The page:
taken by pregnant women, which came from health records between 1990 and 2000 in Saskatchewan, Canada. Previous studies had
largely based their findings on personal recollection of pills taken.
Shi Wu Wen and colleagues
from the medicine faculty at the University of Ottawa urge more caution in prescribing SSRIs to women who may become pregnant.
Given the doubts, "the risks
and benefits of SSRIs for women of reproductive age with severe depression should be considered", they write.
Women should be told about
the possible risks of the SSRIs before they are given them and may need to talk to specialists with experience in treating
depression rather than GPs, they say. The study finds a link between the drugs
and stillbirths, premature and low birthweight babies, but cannot prove that the antidepressants that the women took were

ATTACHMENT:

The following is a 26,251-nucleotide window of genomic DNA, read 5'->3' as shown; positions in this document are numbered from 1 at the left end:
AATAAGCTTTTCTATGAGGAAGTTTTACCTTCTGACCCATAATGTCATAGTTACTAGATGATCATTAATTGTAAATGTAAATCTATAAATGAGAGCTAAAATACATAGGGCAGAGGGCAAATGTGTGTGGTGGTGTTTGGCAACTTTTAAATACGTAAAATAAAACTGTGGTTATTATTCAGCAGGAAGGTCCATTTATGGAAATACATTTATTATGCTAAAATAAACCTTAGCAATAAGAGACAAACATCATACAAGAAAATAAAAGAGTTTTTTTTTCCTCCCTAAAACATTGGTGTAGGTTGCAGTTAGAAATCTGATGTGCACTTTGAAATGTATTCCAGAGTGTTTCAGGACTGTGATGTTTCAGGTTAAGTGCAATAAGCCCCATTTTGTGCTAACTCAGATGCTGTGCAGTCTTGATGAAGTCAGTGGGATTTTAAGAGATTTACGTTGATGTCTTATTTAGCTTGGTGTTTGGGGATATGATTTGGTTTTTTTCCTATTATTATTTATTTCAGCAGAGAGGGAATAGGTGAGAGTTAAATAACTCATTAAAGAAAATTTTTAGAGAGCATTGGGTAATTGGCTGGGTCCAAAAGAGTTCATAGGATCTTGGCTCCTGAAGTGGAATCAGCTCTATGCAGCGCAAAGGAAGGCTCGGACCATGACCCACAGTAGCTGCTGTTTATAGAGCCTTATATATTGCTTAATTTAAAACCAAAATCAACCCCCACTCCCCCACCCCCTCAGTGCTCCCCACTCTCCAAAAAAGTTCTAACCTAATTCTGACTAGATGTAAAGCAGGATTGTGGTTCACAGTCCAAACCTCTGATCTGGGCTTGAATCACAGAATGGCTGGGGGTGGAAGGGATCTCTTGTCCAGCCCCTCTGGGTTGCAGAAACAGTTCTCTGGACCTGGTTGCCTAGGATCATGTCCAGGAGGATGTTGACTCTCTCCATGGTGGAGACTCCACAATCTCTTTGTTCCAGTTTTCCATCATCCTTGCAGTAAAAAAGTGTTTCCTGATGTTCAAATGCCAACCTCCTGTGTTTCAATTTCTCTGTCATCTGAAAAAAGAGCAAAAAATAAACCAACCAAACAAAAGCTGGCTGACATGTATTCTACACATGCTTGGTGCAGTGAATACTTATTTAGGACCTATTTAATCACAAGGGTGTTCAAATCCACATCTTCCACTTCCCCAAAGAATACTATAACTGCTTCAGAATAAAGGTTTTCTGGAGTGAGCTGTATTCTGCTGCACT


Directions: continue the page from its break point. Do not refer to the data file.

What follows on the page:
the cause. Tommy's, the UK-based baby charity, said
pregnant women should continue
taking their medication as normal. It was possible, the charity said, that the damage to the babies arose from the depression
"Left untreated, the physical
and psychological effects of depression can lead to problems during pregnancy," said Charlotte Davies, who works for the charity.
"Sufferers of depression are far more likely to smoke as well as lose their appetites, and in extreme cases are more likely
to attempt suicide, which can all have devastating effects."
The Medicines and Healthcare
products Regulatory Agency has warned doctors not to prescribe most SSRI drugs to children, with the exception of Prozac,
after evidence of a greater rate of suicidal agitation compared with children taking other treatments for depression.